The importance of the rebate rate Originally published: 2022-09-13 Updated: 2023-06-06

Rebate Rate

So what is the rebate rate? We're all aware of the fee rate to borrow stock in order to sell it short, right? OK, well, maybe I'm a bit too presumptuous. Let's start at the beginning.
Say you want to short a stock. You've done all the due diligence and you've determined that the stock is overvalued. How do you go about that? For most stocks it's a matter of just contacting your broker and placing the order. That's because for most stocks finding shares to borrow is easy.

Let's take a look at Apple (AAPL), for instance.

As you can see the fee rate, the cost to borrow the stock in order to short it, is pretty low at 0.25%. That's an annual rate. The number available is 10,000,000+. So basically you can borrow all you want.
In fact, and this is something that a lot of people are not aware of, when you borrow stock the broker will make you put up a like amount of collateral to minimize their risk. The rebate rate is what they pay you as they hold that collateral.
So, in the case of AAPL above the net to you as a short would be 1.82%. If you're right about the trade you can also make money on the stock's price movement.

Hard to Borrow Stocks

But what if a stock is hard to borrow? Let's say it's a thin small-cap stock that has already been shorted a ton. You check with your broker and they say exactly that. The number of shares to short is small or non-existent. The fee rate can be high, etc.
But what about the rebate rate? Let's take a look at some examples.


I'm not recommending anyone buy or sell short FAZE or any other stock I mention here. Seriously. Do your own due diligence. BUT TAKE A LOOK AT THOSE RATES!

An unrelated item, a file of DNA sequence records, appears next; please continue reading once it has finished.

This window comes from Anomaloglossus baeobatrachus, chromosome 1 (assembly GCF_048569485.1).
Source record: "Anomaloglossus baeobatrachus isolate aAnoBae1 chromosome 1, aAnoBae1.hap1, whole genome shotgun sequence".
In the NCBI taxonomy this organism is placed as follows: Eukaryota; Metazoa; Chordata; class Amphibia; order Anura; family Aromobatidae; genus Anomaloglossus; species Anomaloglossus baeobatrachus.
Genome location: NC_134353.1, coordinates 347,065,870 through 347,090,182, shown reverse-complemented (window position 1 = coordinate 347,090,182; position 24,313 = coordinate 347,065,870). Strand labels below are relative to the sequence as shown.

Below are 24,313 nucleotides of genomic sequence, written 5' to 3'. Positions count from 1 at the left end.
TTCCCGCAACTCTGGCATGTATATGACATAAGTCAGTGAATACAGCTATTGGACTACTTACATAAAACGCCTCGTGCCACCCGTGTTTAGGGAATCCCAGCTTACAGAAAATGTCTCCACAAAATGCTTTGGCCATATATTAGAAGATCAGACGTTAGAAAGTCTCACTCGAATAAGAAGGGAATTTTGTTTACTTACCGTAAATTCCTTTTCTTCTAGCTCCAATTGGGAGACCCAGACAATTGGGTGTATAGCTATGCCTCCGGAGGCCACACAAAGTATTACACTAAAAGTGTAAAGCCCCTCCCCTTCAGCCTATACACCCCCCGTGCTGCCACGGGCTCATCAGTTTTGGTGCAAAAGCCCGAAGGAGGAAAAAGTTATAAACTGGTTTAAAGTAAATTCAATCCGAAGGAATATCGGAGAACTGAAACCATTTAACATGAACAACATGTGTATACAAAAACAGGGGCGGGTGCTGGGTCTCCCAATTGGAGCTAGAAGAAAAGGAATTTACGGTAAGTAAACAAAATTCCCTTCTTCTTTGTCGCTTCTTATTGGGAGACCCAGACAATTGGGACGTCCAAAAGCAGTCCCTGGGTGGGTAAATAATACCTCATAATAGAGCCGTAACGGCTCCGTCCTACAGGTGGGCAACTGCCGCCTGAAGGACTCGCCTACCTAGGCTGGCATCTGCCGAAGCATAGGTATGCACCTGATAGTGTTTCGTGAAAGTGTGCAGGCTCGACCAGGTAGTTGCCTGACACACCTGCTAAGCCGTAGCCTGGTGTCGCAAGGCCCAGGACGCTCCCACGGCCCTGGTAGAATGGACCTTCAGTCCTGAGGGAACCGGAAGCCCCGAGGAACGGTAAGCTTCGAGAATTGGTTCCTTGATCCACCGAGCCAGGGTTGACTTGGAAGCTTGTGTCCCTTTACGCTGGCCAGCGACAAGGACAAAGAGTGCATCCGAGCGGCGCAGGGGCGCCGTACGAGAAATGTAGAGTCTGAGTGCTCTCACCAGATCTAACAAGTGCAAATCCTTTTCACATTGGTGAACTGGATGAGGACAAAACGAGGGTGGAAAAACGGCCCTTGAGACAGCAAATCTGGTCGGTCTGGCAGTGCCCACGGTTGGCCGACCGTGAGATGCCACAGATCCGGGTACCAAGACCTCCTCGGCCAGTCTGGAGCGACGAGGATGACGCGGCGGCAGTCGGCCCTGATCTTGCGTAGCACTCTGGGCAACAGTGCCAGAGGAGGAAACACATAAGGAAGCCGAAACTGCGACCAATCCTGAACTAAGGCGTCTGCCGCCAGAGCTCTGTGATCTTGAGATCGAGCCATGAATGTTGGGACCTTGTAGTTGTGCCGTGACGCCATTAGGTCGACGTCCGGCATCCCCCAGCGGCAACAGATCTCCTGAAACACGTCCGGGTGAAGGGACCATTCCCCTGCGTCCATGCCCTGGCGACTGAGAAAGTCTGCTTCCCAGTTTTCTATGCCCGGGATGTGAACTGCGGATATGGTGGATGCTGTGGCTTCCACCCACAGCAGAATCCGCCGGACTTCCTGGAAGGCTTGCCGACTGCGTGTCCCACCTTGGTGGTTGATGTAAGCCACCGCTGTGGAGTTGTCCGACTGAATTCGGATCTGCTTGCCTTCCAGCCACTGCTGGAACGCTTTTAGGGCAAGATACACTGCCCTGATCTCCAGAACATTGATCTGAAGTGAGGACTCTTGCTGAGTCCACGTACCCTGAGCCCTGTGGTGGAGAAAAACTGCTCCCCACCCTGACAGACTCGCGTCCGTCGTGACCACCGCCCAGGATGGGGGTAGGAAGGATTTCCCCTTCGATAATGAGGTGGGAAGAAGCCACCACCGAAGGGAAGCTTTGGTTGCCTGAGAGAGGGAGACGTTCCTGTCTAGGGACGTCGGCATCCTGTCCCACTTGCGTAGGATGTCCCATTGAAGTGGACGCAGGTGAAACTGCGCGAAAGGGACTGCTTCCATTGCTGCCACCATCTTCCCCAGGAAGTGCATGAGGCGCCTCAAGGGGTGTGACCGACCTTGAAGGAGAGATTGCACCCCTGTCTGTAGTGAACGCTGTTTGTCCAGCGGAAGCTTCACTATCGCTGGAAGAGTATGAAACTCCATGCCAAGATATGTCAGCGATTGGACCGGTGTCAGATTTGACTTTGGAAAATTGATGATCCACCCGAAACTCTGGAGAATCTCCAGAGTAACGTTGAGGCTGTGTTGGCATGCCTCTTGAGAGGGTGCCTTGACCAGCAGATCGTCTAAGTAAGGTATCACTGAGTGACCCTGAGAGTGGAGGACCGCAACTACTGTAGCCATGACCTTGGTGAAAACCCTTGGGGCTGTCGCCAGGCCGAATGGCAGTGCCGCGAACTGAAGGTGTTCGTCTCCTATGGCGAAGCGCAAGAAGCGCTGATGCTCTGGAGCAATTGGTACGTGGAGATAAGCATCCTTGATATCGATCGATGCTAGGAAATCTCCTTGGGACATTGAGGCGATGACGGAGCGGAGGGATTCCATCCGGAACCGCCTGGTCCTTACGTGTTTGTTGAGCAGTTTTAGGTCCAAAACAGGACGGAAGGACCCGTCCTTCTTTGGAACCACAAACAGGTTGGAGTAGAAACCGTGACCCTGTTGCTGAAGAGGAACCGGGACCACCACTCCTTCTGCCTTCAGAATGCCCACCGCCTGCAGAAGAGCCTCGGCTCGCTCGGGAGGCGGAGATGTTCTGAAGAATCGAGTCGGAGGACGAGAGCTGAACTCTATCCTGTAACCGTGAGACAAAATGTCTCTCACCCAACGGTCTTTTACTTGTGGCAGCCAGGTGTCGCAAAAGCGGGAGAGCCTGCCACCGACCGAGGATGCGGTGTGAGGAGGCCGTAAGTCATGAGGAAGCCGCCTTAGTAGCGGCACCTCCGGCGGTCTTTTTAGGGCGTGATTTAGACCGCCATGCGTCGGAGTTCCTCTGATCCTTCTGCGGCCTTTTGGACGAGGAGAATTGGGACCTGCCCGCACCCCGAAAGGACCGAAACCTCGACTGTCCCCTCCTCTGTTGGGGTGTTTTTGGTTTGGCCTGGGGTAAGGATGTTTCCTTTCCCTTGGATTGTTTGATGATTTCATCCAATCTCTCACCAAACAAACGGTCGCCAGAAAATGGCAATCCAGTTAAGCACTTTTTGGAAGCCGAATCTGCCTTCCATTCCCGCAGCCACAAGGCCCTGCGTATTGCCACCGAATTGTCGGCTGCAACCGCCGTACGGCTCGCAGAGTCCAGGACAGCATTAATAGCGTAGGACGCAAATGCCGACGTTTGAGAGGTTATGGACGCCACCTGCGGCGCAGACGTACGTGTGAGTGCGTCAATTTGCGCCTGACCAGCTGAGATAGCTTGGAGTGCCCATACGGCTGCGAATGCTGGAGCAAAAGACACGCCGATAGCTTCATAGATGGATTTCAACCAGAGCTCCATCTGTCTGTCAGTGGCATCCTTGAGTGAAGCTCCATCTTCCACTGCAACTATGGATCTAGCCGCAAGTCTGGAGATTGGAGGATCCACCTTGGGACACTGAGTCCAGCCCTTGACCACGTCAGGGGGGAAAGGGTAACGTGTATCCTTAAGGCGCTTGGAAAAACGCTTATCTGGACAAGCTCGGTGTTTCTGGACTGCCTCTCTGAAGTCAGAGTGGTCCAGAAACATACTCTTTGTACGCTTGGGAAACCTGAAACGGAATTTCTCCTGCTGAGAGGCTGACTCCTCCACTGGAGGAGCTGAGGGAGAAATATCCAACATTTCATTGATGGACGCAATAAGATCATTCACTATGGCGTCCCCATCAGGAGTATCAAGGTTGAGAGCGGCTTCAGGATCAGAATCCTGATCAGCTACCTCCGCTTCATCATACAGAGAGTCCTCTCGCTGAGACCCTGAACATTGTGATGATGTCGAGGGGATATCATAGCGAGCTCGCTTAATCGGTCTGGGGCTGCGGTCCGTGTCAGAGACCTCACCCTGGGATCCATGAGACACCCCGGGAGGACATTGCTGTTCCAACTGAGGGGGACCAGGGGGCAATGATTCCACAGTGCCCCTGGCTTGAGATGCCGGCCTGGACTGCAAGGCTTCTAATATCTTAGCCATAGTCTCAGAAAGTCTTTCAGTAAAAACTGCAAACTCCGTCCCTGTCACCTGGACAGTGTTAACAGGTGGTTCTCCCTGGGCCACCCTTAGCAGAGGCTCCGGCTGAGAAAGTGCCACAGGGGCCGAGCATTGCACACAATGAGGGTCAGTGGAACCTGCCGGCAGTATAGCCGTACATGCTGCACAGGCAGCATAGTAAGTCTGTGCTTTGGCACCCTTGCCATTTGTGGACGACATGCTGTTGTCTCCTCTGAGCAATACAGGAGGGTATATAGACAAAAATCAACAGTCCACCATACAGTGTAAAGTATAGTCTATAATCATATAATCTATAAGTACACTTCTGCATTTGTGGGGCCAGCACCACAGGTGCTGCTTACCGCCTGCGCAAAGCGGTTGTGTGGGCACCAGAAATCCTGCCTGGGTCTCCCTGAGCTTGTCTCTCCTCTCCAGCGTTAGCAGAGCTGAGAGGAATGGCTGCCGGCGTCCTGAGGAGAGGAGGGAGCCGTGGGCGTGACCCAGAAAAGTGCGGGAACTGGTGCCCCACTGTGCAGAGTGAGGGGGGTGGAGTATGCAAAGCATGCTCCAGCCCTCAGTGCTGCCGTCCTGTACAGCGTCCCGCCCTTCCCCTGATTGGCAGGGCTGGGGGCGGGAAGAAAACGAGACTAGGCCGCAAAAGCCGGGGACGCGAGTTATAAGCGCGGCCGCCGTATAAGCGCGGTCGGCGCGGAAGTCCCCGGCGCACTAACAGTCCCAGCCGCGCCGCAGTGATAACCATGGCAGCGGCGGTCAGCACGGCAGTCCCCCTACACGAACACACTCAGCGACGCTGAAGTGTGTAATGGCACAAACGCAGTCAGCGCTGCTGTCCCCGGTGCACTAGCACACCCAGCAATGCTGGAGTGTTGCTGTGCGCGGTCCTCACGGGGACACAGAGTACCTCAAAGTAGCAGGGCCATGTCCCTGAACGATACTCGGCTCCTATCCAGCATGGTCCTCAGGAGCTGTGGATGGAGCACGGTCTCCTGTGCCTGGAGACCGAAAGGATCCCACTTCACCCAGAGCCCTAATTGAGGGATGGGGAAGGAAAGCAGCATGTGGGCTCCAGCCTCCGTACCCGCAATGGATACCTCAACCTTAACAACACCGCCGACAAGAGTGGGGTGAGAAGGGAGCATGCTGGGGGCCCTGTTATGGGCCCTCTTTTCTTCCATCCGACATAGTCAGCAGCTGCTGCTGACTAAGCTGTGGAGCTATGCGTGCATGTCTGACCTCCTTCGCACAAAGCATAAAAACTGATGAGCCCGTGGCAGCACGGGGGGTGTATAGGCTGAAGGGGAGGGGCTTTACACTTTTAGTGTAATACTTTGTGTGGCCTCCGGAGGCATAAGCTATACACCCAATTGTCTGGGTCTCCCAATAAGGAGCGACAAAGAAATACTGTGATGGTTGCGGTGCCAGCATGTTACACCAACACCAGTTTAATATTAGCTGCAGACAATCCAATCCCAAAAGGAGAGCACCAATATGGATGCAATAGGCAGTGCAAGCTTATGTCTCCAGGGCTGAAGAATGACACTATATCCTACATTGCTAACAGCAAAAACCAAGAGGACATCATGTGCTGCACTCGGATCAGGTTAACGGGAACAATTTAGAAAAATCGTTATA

Wow. As of this afternoon the fee rate was a whopping 862.25%, but not only that, it has a negative rebate rate of 860.33%. There were not many shares available to borrow at those rates and then it went zero borrow again later this afternoon.
Why anyone would want to sell short a stock with those kinds of borrow rates is beyond me, but it is what it is.


A crowd favorite, Gamestop (GME) also has a punitive fee rate. Anything above 5% is considered punitive. Here are its numbers from a bit ago:

There aren't very many shares available to short this afternoon. The fee rate is pretty high at 10.11%, but you must also be aware of the extra cost associated with the trade (the negative rebate rate).

Let's look at one more.


Another meme stock, AMC also has some very interesting short availability numbers.

There are more shares available, which would seemingly make it more attractive to short, but look at the rates. The fee rate is quite high at 17.91%, but the rebate rate is really high as well. Twice as much as the rebate rate for Gamestop.
For whatever reason the broker has decided that it must be more highly compensated for a short sale in AMC.

In Summary

So there you have it. The fee rate is very important for determining the potential profitability of a short trade, but it is only part of the picture. The rebate rate must also be considered as it can add a substantial cost to any trade.

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This article was written by: Anonymous
  • The author does not have a financial interest (stocks, options, other) in any companies mentioned in this article.
  • The author has indicated that this article is an original work. It expresses their opinions.
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